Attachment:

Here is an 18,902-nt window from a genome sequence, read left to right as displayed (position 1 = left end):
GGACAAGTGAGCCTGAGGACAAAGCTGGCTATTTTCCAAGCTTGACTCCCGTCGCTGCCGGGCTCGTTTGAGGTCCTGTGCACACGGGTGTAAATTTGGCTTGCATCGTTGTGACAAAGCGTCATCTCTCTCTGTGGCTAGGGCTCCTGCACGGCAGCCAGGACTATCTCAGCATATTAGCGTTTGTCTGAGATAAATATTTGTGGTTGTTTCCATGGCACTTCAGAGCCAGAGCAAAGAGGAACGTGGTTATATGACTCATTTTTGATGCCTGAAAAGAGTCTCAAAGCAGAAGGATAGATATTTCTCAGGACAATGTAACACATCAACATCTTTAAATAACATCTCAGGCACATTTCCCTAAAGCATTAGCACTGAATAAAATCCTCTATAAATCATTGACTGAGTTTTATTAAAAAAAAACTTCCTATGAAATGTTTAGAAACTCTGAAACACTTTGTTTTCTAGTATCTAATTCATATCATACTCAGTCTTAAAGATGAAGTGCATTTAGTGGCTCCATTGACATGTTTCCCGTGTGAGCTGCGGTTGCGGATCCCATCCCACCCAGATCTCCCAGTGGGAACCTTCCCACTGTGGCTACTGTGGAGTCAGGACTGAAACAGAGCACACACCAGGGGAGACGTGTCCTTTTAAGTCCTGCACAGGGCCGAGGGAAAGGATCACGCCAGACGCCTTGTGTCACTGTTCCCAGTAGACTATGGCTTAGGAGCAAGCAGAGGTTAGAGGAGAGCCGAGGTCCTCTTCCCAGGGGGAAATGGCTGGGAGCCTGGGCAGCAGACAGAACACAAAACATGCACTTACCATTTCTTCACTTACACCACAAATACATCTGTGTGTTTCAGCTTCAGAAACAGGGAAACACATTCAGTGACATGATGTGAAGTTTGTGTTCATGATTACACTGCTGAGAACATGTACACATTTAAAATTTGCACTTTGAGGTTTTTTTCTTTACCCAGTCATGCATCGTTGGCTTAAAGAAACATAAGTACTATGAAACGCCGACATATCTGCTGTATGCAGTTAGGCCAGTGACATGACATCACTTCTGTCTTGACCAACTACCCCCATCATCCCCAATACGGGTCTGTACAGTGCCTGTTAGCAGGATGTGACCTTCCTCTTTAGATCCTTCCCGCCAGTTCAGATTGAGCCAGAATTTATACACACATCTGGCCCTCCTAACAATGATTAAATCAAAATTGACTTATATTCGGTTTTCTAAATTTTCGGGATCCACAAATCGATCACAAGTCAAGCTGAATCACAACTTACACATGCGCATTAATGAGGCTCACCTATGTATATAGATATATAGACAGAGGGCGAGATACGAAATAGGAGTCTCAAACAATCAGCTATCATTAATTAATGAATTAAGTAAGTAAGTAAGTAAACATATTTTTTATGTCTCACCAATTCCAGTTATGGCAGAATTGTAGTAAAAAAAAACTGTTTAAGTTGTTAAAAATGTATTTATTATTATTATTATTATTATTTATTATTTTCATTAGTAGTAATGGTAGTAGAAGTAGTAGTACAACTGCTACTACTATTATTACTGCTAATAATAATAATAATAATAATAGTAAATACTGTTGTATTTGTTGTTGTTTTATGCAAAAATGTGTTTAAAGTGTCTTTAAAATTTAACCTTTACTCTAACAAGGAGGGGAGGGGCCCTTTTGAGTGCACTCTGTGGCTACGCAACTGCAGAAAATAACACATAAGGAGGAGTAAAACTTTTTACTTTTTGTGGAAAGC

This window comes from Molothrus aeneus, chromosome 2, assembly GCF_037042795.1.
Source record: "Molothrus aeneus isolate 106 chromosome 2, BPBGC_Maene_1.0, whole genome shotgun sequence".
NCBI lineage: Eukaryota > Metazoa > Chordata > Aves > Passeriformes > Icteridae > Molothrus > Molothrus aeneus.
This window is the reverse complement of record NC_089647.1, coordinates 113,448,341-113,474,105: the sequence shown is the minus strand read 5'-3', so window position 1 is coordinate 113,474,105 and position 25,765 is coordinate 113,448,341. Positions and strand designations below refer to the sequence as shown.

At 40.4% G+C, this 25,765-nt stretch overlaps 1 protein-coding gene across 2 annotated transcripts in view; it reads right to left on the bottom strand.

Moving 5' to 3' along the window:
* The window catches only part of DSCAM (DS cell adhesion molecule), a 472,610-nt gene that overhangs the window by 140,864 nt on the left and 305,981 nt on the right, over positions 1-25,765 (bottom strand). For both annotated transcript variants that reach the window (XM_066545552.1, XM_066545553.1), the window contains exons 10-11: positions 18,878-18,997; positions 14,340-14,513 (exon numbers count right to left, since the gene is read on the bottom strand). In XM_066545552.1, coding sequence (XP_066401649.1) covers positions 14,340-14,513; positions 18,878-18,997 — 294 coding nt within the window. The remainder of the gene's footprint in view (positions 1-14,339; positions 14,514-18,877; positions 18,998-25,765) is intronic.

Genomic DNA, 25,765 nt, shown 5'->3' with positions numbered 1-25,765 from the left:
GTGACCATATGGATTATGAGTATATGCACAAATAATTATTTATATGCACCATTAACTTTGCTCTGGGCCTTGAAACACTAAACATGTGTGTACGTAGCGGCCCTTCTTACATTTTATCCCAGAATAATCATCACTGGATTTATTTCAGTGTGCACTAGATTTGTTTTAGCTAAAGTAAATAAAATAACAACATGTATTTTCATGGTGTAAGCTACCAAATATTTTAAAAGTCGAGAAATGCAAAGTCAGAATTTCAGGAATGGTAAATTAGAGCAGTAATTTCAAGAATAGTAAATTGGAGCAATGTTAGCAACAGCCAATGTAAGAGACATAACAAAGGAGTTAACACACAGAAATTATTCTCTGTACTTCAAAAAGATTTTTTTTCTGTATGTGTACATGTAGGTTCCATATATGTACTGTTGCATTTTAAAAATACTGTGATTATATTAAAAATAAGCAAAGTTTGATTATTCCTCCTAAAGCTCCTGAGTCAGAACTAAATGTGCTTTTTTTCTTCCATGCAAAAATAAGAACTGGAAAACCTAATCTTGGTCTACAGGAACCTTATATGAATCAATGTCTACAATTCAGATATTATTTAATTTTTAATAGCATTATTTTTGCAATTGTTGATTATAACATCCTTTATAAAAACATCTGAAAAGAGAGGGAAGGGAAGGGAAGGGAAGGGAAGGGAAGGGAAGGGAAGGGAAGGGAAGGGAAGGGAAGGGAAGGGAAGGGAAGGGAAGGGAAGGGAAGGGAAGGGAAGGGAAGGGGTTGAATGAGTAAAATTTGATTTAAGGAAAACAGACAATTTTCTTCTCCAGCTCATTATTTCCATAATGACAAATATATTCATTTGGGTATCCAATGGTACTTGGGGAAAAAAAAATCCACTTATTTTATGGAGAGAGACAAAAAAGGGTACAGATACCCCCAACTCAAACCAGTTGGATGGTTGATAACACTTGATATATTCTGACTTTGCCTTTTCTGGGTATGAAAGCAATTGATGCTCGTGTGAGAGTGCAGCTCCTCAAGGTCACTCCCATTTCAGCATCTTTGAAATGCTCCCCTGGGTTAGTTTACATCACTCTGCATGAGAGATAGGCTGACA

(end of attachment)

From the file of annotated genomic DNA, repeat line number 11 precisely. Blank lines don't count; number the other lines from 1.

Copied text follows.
GTGACCATATGGATTATGAGTATATGCACAAATAATTATTTATATGCACCATTAACTTTGCTCTGGGCCTTGAAACACTAAACATGTGTGTACGTAGCGGCCCTTCTTACATTTTATCCCAGAATAATCATCACTGGATTTATTTCAGTGTGCACTAGATTTGTTTTAGCTAAAGTAAATAAAATAACAACATGTATTTTCATGGTGTAAGCTACCAAATATTTTAAAAGTCGAGAAATGCAAAGTCAGAATTTCAGGAATGGTAAATTAGAGCAGTAATTTCAAGAATAGTAAATTGGAGCAATGTTAGCAACAGCCAATGTAAGAGACATAACAAAGGAGTTAACACACAGAAATTATTCTCTGTACTTCAAAAAGATTTTTTTTCTGTATGTGTACATGTAGGTTCCATATATGTACTGTTGCATTTTAAAAATACTGTGATTATATTAAAAATAAGCAAAGTTTGATTATTCCTCCTAAAGCTCCTGAGTCAGAACTAAATGTGCTTTTTTTCTTCCATGCAAAAATAAGAACTGGAAAACCTAATCTTGGTCTACAGGAACCTTATATGAATCAATGTCTACAATTCAGATATTATTTAATTTTTAATAGCATTATTTTTGCAATTGTTGATTATAACATCCTTTATAAAAACATCTGAAAAGAGAGGGAAGGGAAGGGAAGGGAAGGGAAGGGAAGGGAAGGGAAGGGAAGGGAAGGGAAGGGAAGGGAAGGGAAGGGAAGGGAAGGGAAGGGAAGGGAAGGGAAGGGAAGGGGTTGAATGAGTAAAATTTGATTTAAGGAAAACAGACAATTTTCTTCTCCAGCTCATTATTTCCATAATGACAAATATATTCATTTGGGTATCCAATGGTACTTGGGGAAAAAAAAATCCACTTATTTTATGGAGAGAGACAAAAAAGGGTACAGATACCCCCAACTCAAACCAGTTGGATGGTTGATAACACTTGATATATTCTGACTTTGCCTTTTCTGGGTATGAAAGCAATTGATGCTCGTGTGAGAGTGCAGCTCCTCAAGGTCACTCCCATTTCAGCATCTTTGAAATGCTCCCCTGGGTTAGTTTACATCACTCTGCATGAGAGATAGGCTGACA